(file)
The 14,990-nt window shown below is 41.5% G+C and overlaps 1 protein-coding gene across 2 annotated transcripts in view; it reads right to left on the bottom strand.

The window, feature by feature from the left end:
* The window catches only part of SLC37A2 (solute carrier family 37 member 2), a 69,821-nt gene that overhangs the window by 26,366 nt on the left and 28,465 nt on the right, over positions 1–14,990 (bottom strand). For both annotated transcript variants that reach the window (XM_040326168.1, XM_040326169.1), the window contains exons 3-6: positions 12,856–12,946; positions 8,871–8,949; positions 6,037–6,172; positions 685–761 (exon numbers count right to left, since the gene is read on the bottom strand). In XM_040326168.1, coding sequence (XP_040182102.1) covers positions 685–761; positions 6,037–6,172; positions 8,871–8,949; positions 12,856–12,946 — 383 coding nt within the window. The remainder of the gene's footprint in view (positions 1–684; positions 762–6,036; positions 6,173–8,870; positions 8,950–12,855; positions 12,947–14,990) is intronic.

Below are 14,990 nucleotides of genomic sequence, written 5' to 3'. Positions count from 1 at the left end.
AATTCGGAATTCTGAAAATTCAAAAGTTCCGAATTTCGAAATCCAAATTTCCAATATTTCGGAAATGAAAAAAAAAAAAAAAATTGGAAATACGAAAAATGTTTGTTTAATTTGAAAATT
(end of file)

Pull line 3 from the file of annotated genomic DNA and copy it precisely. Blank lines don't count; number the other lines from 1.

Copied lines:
* The window catches only part of SLC37A2 (solute carrier family 37 member 2), a 69,821-nt gene that overhangs the window by 26,366 nt on the left and 28,465 nt on the right, over positions 1–14,990 (bottom strand). For both annotated transcript variants that reach the window (XM_040326168.1, XM_040326169.1), the window contains exons 3-6: positions 12,856–12,946; positions 8,871–8,949; positions 6,037–6,172; positions 685–761 (exon numbers count right to left, since the gene is read on the bottom strand). In XM_040326168.1, coding sequence (XP_040182102.1) covers positions 685–761; positions 6,037–6,172; positions 8,871–8,949; positions 12,856–12,946 — 383 coding nt within the window. The remainder of the gene's footprint in view (positions 1–684; positions 762–6,036; positions 6,173–8,870; positions 8,950–12,855; positions 12,947–14,990) is intronic.